Not that your blog post is anywhere near that scale, but when you recognize it as just a little enemy counter-attack, it usually passes quickly.

    By the way, since I am typing this to you, I am expecting a counter-attack myself.

    I'm sure you can look back and wish you made different decisions. Wouldn't it have been nice to get a job that would support your family nicely after only four years of college like computer programming or accounting?

    However, your life takes these turns for a reason. I am confident that there is some reason that this nursing school needs you at this moment in time. When you graduate you will end up at a different hospital than if you had decided to go to nursing school way back when.

    Actually, this applies to all sorts of things. Last year in my Bible study one of the ladies told me that since she was a new Christian she didn't feel like she had much to contribute to the discussion. I told her that I operate under the assumption that I need to be at Bible study because any woman there who even cracked open her Bible had learned something and therefore had something to teach me.

    Your family needs the person that you are to be all there. They don't need the person you would be if you hadn't have had to go through all these difficulties.

    I'll try to wrap up these rambling thoughts. Your previous posts reminds me of Edith Schaeffer telling her children that we never know what will happen tomorrow. She told them that babies grow up fast, neighbors move away, seasons change. Cherish the day and realize that your two-year old will figure out how to hide before you know it and you will miss that little quirk. There will no other time in your life when you will have an infant, a two year old and a 9(?) year old here at Christmas.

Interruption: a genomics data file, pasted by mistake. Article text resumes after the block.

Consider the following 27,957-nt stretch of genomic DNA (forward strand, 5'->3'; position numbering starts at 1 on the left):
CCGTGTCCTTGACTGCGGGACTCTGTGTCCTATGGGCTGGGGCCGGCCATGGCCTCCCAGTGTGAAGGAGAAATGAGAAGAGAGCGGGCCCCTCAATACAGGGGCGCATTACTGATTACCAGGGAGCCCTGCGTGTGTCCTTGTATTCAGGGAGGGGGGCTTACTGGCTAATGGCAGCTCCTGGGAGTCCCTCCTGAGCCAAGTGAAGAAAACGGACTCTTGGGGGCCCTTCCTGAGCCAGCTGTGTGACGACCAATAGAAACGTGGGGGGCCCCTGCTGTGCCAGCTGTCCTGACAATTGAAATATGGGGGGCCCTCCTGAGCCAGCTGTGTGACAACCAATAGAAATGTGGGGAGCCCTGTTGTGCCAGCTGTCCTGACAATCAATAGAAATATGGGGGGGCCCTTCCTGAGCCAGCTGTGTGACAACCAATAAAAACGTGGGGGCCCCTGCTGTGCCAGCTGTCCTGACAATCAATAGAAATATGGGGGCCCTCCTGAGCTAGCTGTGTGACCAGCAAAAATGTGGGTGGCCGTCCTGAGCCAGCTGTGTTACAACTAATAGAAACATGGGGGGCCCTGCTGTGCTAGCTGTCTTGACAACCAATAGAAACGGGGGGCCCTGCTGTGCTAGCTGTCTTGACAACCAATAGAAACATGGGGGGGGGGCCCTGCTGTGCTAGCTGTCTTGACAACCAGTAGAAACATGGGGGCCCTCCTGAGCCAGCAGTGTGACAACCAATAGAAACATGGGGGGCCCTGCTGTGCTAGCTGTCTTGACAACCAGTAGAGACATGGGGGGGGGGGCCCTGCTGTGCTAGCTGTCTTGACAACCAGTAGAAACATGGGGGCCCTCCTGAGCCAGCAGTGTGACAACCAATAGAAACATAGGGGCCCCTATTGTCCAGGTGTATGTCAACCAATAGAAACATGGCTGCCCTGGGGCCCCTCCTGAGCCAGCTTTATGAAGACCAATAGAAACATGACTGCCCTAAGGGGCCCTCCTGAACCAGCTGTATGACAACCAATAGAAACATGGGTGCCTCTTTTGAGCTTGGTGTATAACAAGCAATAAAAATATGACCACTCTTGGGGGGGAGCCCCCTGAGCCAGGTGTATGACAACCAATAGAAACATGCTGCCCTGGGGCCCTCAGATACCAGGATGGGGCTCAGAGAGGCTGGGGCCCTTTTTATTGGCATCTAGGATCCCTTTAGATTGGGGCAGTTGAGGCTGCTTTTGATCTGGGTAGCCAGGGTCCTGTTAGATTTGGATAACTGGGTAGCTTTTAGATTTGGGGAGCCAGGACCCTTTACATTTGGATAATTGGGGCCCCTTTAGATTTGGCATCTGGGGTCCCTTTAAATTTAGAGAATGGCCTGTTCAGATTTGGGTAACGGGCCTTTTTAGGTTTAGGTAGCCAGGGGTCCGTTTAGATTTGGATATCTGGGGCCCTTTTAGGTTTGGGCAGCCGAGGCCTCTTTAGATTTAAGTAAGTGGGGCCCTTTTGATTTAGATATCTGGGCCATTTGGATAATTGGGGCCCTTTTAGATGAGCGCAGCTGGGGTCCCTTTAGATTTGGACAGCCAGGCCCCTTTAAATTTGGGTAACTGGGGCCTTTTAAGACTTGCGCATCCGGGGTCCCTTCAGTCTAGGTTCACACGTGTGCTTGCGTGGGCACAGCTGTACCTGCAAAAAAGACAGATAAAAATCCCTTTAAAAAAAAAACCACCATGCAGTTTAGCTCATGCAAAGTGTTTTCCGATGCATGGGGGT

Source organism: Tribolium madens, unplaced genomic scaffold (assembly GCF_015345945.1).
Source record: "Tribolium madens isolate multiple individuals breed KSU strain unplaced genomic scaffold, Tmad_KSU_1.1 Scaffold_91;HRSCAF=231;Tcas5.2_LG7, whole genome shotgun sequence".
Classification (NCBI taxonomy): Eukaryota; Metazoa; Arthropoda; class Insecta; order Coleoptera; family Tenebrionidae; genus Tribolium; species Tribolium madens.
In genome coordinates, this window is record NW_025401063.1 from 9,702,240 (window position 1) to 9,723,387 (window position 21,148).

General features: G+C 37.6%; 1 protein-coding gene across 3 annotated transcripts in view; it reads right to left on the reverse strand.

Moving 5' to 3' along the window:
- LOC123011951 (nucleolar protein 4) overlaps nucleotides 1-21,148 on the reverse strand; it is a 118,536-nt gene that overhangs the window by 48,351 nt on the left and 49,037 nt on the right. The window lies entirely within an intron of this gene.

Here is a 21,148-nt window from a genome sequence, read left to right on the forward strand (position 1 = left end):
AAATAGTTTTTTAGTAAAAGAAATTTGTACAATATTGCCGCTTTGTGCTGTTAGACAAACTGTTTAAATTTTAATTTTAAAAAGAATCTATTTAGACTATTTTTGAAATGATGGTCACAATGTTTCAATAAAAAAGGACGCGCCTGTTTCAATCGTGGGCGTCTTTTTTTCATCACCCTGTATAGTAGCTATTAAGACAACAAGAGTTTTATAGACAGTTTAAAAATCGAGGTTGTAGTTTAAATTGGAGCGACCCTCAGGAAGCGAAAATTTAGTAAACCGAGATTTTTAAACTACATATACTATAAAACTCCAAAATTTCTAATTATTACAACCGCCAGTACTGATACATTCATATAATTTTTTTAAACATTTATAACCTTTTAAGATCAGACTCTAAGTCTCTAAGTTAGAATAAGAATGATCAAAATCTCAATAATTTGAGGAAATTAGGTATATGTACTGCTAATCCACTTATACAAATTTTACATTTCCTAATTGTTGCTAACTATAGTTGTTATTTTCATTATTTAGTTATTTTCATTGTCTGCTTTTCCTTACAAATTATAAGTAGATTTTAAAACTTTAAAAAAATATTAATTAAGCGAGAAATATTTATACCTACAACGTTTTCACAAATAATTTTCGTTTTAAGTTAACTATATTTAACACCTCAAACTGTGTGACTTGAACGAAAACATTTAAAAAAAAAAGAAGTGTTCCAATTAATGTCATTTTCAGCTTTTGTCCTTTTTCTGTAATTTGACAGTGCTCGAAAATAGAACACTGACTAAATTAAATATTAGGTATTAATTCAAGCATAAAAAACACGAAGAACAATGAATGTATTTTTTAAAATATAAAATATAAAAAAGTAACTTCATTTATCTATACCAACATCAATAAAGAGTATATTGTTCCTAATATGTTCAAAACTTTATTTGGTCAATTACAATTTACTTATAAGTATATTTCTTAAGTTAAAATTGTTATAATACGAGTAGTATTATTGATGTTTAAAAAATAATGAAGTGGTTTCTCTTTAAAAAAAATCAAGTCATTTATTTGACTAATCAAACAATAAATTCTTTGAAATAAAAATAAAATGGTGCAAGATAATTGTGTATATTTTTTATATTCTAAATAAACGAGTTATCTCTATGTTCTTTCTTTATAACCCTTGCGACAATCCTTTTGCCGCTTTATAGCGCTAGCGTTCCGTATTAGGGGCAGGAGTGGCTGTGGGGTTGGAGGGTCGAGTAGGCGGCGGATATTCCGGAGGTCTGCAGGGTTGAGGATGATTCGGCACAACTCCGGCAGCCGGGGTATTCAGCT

Have you read the book, _The Screwtape Letters_ by C.S. Lewis?

    I hope you have a merry Christmas!

  2. Curdie:

    Thank you for your thoughtful comment. There is much truth in what you say. Although I would say that this isn't a new feeling, it's pretty much always there.

    I've not read The Screwtape Letters. I am a big fan of CS Lewis--when I'm well rested and not easily lulled, LOL! I'll definitely check it out though.

  3. I think many of us who are constantly challenging ourselves, running, running will on occasion get side-swiped with depression. We go go go, we have new goals, we love the challenge...and then we see the blessings around us, and God be. know that I am your God. I love you. I have been where you are, and often jump back and forth there. I take effexor. It doesn't make all of it go away, but it makes it manageable so I can function. Ease up on yourself sir. Don't put on the clown. Rest in Him.

  4. Very thought provoking as always. Let me encourage you in this moment to assure you that He is always by your side. He knows your struggles and feels your pain along with you. I know it's easy for the brain to logically understand that, but it's another matter for the heart to absorb it. You are not alone. And Jeremiah 29:11 states He knows the plans for you......and they are good ones! Rest in His arms, Drofen. Besides, that's what this season is all about. Have a Merry Christmas my blogger friend.

  5. I understand what you mean..
    The "Glorious orbs of even keel" are my friends...
    Happy Holiday!!

  6. I want to thank everyone for the encouraging words. I appreciate the support. :)